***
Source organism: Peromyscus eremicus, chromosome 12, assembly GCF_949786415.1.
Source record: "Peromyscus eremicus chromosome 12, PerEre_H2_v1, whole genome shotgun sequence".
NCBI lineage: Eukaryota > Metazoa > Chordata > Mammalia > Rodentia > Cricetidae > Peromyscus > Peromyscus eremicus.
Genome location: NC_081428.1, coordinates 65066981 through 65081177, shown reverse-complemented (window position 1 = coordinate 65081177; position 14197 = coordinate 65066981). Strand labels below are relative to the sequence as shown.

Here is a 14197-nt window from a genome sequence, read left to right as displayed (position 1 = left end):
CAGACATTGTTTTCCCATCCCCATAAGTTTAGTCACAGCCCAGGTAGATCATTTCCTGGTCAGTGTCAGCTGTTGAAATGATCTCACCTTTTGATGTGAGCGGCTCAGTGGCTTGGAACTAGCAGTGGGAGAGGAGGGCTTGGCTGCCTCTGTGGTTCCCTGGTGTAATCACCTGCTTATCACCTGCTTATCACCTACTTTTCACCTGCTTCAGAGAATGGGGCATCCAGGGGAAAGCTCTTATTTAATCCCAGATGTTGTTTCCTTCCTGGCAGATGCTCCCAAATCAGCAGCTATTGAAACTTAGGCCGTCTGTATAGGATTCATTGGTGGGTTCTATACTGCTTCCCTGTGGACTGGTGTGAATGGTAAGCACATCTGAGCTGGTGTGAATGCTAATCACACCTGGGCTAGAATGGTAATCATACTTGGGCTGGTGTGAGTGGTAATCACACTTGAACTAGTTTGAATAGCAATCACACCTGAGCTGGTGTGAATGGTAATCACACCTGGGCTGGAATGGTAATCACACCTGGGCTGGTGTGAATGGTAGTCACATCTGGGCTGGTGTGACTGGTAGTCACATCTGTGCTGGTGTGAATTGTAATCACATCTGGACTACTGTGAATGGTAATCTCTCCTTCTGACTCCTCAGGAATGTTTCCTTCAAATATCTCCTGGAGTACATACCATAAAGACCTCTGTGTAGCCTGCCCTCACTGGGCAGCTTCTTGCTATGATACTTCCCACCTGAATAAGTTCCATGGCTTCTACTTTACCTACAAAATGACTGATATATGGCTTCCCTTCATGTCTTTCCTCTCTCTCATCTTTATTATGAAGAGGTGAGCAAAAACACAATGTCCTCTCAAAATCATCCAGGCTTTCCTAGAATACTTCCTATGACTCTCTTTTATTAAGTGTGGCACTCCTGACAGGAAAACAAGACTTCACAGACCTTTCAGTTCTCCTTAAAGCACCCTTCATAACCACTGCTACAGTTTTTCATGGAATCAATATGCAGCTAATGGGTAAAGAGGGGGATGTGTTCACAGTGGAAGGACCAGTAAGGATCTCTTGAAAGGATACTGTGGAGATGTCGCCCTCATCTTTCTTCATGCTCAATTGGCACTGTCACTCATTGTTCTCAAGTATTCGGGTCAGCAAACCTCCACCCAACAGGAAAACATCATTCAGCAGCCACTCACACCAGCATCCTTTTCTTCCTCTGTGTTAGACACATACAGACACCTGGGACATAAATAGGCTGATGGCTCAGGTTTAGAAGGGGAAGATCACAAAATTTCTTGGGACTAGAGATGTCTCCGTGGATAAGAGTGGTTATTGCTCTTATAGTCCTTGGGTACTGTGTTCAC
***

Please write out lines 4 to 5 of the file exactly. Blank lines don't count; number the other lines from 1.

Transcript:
Genome location: NC_081428.1, coordinates 65066981 through 65081177, shown reverse-complemented (window position 1 = coordinate 65081177; position 14197 = coordinate 65066981). Strand labels below are relative to the sequence as shown.

Here is a 14197-nt window from a genome sequence, read left to right as displayed (position 1 = left end):